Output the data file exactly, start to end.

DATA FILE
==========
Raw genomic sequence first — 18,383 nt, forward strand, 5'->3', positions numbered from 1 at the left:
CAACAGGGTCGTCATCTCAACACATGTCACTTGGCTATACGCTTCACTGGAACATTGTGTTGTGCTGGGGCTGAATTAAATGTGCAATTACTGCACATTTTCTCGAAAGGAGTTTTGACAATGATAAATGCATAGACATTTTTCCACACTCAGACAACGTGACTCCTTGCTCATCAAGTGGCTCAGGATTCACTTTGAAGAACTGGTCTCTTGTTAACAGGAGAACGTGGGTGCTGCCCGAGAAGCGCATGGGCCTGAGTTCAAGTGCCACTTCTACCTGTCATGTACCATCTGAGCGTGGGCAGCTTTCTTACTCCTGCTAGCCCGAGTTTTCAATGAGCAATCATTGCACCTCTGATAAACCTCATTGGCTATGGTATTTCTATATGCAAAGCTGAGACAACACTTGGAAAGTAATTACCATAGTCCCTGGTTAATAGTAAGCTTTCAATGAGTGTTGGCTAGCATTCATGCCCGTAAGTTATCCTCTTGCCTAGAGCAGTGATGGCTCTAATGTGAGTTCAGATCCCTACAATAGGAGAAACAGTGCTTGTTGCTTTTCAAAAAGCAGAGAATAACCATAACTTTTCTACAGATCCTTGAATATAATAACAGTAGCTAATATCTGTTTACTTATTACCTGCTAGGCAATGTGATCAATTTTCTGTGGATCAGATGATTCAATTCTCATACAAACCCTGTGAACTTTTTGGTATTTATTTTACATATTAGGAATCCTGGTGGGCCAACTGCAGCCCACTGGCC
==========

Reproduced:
Raw genomic sequence first — 18,383 nt, forward strand, 5'->3', positions numbered from 1 at the left:
CAACAGGGTCGTCATCTCAACACATGTCACTTGGCTATACGCTTCACTGGAACATTGTGTTGTGCTGGGGCTGAATTAAATGTGCAATTACTGCACATTTTCTCGAAAGGAGTTTTGACAATGATAAATGCATAGACATTTTTCCACACTCAGACAACGTGACTCCTTGCTCATCAAGTGGCTCAGGATTCACTTTGAAGAACTGGTCTCTTGTTAACAGGAGAACGTGGGTGCTGCCCGAGAAGCGCATGGGCCTGAGTTCAAGTGCCACTTCTACCTGTCATGTACCATCTGAGCGTGGGCAGCTTTCTTACTCCTGCTAGCCCGAGTTTTCAATGAGCAATCATTGCACCTCTGATAAACCTCATTGGCTATGGTATTTCTATATGCAAAGCTGAGACAACACTTGGAAAGTAATTACCATAGTCCCTGGTTAATAGTAAGCTTTCAATGAGTGTTGGCTAGCATTCATGCCCGTAAGTTATCCTCTTGCCTAGAGCAGTGATGGCTCTAATGTGAGTTCAGATCCCTACAATAGGAGAAACAGTGCTTGTTGCTTTTCAAAAAGCAGAGAATAACCATAACTTTTCTACAGATCCTTGAATATAATAACAGTAGCTAATATCTGTTTACTTATTACCTGCTAGGCAATGTGATCAATTTTCTGTGGATCAGATGATTCAATTCTCATACAAACCCTGTGAACTTTTTGGTATTTATTTTACATATTAGGAATCCTGGTGGGCCAACTGCAGCCCACTGGCC